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Old Feb 1, 2012, 2:00 PM   #11
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I never tried to do a Sweep Panorama indoors. Do you have a camera that can do that?
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Old Feb 1, 2012, 2:38 PM   #12
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I do not. I use a Sony A-550. I followed the A55 SLT versus A-580 thread as video and panning sounded like cool options to have.

The A-580 does not auto focus in video and the SLT does not use the standard A-5xx accessories (battery grip et al, BAD SONY! ). The loss of light in the SLT did not look all that appealing either. I could schlep along a couple of portable lights and deal with the loss of a couple of stops of light on an f/2.8 or f/1.7 lens. The short Sigma is f/4.5-5.6 so I am not sure what the ultimate difference might be if using a SLT camera. My A-550 seems to be quite good at resolving changes in lighting conditions. Something else to consider if going to SLT is it is consistently over 100 degrees here in the summer.

I think a panorama seems like a good idea but have no idea how it might display on a web page.


On the B&H link provided by JimC there is review of the Sigma 8-16 from someone doing architectural shots with an A-700 and they seem to approve of its performance.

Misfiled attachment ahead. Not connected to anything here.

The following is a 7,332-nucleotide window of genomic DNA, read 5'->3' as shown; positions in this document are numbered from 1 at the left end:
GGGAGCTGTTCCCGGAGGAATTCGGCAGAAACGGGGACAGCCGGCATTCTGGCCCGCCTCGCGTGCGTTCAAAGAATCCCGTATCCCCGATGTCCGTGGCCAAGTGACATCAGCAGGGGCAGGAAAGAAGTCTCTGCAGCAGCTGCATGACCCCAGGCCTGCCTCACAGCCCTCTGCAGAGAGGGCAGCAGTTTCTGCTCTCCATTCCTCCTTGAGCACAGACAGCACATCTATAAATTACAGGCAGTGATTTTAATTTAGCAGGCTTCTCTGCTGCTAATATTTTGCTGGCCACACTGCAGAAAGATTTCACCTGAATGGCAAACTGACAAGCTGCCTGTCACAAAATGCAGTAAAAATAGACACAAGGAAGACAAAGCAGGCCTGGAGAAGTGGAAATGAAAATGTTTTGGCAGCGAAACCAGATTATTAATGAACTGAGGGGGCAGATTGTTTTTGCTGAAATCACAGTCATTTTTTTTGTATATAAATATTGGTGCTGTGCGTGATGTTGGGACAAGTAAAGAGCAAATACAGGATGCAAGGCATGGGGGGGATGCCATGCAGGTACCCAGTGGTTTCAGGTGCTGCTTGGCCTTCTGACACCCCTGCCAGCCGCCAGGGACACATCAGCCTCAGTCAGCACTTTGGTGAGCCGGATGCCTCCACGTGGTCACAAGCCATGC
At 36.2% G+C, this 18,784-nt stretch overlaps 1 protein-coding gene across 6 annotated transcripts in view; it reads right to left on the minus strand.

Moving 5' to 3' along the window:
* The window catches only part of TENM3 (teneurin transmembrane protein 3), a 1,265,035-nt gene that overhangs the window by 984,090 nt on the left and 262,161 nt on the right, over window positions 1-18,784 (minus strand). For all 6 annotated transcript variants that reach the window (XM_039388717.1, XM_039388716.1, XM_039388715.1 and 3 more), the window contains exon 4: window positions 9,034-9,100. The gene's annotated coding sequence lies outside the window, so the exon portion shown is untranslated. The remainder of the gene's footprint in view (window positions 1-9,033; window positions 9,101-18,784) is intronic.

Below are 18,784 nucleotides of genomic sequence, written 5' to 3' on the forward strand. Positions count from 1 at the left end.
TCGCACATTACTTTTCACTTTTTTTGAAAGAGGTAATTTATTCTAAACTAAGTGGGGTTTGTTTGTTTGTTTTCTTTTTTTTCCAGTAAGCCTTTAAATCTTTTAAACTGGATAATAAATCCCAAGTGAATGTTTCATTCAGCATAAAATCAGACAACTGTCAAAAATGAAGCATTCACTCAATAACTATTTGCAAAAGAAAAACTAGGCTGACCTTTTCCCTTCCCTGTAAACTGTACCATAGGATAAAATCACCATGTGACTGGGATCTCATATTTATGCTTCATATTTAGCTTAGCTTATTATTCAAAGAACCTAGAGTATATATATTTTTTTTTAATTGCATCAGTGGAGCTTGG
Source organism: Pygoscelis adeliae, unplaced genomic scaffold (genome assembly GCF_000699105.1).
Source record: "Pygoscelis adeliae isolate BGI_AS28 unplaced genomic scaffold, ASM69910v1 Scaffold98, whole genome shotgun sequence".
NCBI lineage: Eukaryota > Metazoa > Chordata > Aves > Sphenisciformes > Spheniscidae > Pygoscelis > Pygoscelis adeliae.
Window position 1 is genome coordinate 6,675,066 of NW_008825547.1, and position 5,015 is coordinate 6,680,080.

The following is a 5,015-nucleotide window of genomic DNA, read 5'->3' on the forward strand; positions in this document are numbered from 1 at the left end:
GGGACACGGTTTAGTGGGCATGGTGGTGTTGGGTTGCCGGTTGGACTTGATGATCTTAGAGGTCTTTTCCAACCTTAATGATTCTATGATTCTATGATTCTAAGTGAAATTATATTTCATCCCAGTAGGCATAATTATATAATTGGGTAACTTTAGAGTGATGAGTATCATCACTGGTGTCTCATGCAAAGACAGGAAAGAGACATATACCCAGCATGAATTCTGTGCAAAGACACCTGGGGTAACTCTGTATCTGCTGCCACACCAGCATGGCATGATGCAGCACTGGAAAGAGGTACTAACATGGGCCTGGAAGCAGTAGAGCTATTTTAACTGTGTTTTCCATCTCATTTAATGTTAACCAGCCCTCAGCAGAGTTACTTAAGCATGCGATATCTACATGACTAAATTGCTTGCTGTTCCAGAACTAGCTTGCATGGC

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Old Feb 1, 2012, 3:21 PM   #13
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Is this an application where one might shoot everything in HD video and go back later to capture stills?
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Old Feb 1, 2012, 7:21 PM   #14
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As a general rule of thumb, the individual frames from video don't look so good.

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I think a panorama seems like a good idea but have no idea how it might display on a web page
BTW, if you take multiple images and stitch them together yourself, the end result wouldn't need to look like a typical Panorama image (where you only one row of images with a much wider end result).

You can take multiple rows and columns of images and end up with one that looks like it was shot with a wider lens (or from further away), with the same aspect ratio you'd have without using any stitching.